Members who give $500+ annually receive 10% off concert tickets.
Often referred to as “The Hendrix of the Sahara,” Vieux Farka Touré was born in Niafunké, Mali, in 1981. He is the son of legendary Malian guitar player Ali Farka Touré, who died in 2006. Ali Farka Touré came from a historical tribe of soldiers and defied his parents in becoming a musician. When Vieux was in his teens, he declared that he also wanted to be a musician. His father disapproved due to the pressures he had experienced being a musician. Instead, he wanted Vieux to become a soldier. But with help from a family friend, kora maestro Toumani Diabaté, Vieux eventually convinced his father to give him his blessing to become a musician shortly before Ali passed.
Vieux was initially a drummer–calabash player at Mali’s Institut National des Arts, but he secretly began playing guitar in 2001. Ali Farka Touré was weakened with cancer when Vieux announced that he was going to record an album. Ali recorded a couple of tracks with him, and these recordings, which can be heard on Vieux’s debut album, were among his final ones. It has been said that the senior Touré played rough mixes of these songs when people visited him in his final days, at peace with, and proud of, his son’s talent as a musician.
In 2005, Eric Herman (Vieux’s current manager) of Modiba Productions expressed an interest in producing an album for Vieux; this led to Vieux’s self-titled debut album, released by World Village in 2007. Ali Farka Touré’s anti-malaria advocacy continues even after his death thanks to 10 percent of the album’s proceeds donated to Modiba’s Fight Malaria campaign in Niafunké, through which over three thousand mosquito nets have been delivered to children and pregnant women in the Timbuktu region of Mali. On this first album, Vieux pays homage to his father and follows Ali’s musical tradition, giving new versions of the West African music that is echoed in the American blues. The album features Toumani Diabaté, as well as his late father. One of the tracks, “Courage,” is on the soundtrack of the film The First Grader (2010).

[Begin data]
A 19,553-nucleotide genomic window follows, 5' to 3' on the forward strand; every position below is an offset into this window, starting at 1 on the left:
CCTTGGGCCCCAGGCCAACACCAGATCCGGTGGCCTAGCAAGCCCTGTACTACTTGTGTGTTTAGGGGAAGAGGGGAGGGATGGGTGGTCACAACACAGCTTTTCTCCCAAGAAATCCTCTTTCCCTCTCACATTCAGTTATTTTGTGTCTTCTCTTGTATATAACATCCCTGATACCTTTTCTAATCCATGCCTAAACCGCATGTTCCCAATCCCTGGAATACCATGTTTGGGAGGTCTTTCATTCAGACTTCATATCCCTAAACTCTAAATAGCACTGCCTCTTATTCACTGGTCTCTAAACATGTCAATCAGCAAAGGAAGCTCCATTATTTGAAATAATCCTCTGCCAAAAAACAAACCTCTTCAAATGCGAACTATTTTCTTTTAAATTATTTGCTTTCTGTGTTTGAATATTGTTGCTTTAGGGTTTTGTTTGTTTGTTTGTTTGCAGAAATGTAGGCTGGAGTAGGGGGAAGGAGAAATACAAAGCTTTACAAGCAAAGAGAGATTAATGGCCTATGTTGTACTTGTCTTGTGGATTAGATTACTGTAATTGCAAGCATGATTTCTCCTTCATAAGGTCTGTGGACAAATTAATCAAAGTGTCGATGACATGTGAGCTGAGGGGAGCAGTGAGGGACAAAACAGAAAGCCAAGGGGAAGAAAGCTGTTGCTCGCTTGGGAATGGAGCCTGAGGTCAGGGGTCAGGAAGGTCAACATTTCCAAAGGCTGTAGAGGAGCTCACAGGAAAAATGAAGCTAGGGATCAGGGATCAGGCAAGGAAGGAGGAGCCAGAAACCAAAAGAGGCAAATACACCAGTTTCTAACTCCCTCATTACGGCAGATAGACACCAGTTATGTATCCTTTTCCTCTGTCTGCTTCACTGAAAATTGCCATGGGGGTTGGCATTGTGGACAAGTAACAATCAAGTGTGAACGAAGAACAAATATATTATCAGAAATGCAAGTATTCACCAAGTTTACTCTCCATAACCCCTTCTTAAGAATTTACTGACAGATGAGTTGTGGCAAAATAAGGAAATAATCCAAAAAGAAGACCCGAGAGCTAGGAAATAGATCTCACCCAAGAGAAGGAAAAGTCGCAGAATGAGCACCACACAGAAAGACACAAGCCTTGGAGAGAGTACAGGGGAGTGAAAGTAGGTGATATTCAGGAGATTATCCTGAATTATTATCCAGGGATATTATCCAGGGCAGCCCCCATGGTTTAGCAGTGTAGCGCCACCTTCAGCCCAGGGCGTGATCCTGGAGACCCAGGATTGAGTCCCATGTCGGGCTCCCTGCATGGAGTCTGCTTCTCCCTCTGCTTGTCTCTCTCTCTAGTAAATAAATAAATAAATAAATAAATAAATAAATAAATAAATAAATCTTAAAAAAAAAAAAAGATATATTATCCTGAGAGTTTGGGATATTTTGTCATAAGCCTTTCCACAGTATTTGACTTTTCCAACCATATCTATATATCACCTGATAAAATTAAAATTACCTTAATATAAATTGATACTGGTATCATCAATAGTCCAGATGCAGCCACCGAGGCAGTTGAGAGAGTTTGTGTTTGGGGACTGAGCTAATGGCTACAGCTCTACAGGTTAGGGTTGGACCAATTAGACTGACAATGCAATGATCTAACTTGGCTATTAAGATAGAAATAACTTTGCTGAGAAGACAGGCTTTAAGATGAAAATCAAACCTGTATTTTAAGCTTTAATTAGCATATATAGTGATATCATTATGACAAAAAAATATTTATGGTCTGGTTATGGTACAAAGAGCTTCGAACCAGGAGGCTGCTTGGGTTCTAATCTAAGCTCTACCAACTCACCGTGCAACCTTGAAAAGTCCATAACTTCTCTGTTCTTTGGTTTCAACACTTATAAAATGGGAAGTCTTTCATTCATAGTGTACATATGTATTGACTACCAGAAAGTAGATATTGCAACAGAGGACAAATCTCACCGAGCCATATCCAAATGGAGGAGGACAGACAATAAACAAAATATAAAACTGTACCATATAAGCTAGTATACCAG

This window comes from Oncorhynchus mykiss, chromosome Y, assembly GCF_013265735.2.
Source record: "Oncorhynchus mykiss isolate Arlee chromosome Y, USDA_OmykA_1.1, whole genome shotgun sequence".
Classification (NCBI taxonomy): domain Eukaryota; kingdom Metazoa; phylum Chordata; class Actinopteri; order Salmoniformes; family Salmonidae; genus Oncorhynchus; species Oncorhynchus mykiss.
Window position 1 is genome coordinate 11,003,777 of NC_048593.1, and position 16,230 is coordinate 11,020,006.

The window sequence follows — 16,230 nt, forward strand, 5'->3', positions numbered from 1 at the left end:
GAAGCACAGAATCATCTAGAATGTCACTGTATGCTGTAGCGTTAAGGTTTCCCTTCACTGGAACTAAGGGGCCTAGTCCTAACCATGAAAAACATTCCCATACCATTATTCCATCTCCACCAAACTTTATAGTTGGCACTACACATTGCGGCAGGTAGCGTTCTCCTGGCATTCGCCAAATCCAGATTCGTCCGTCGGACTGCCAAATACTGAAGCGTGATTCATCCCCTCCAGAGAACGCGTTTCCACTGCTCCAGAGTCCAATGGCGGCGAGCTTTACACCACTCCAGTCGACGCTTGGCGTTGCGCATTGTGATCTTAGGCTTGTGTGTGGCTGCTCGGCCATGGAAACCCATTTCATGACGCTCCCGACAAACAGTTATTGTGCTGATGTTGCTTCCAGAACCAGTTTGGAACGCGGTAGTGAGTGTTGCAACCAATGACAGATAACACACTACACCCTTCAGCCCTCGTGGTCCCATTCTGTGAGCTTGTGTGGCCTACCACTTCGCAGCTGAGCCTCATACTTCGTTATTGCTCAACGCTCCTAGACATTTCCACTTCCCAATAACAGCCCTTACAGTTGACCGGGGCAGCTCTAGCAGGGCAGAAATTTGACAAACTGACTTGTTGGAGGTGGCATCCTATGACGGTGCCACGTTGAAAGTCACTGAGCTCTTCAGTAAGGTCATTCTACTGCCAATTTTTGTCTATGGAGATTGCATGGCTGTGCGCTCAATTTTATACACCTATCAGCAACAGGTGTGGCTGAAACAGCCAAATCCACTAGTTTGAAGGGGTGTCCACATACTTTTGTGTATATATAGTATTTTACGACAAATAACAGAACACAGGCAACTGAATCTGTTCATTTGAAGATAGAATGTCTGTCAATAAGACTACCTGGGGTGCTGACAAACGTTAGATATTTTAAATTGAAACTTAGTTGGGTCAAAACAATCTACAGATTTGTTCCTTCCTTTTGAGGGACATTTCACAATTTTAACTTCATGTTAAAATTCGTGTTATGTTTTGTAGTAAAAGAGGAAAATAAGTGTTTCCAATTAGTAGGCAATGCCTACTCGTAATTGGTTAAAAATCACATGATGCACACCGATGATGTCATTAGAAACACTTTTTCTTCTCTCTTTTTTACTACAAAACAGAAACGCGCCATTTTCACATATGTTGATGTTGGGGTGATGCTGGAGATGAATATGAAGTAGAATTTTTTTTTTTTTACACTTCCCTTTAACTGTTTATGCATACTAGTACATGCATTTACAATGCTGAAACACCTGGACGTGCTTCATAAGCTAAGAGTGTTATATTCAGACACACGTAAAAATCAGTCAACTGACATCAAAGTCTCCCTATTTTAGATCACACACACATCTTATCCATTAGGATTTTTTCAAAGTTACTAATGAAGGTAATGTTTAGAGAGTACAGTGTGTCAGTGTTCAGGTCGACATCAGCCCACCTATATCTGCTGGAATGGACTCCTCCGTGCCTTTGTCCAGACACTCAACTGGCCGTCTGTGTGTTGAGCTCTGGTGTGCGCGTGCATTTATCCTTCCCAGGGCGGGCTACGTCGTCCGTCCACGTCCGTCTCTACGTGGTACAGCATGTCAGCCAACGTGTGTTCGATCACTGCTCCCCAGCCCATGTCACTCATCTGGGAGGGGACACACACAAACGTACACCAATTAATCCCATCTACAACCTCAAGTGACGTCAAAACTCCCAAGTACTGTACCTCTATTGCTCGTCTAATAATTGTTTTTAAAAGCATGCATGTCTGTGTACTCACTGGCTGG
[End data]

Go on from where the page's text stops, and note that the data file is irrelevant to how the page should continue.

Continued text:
On his second record, Fondo (2009), released by Six Degrees Records, Vieux branched out and presented his own sound. While remaining true to the roots of his father’s music, he uses elements of rock, Latin music, and other African influences. The album received much critical acclaim from across the globe, and Vieux was clearly moving out of his father’s shadow.
By June 2010, Vieux was performing at the opening concert for the FIFA World Cup in South Africa. That month, Vieux also released his first live album, LIVE. His live performances are highly energized and he is known for dazzling crowds with his speed and dexterity on the guitar, as well as his palpable charisma and luminous smile, both of which captivate audiences despite any language barriers.
Dazzlingly fluid phrasing but clearly also digs the fiery African blues rock of bands like Tinariwen.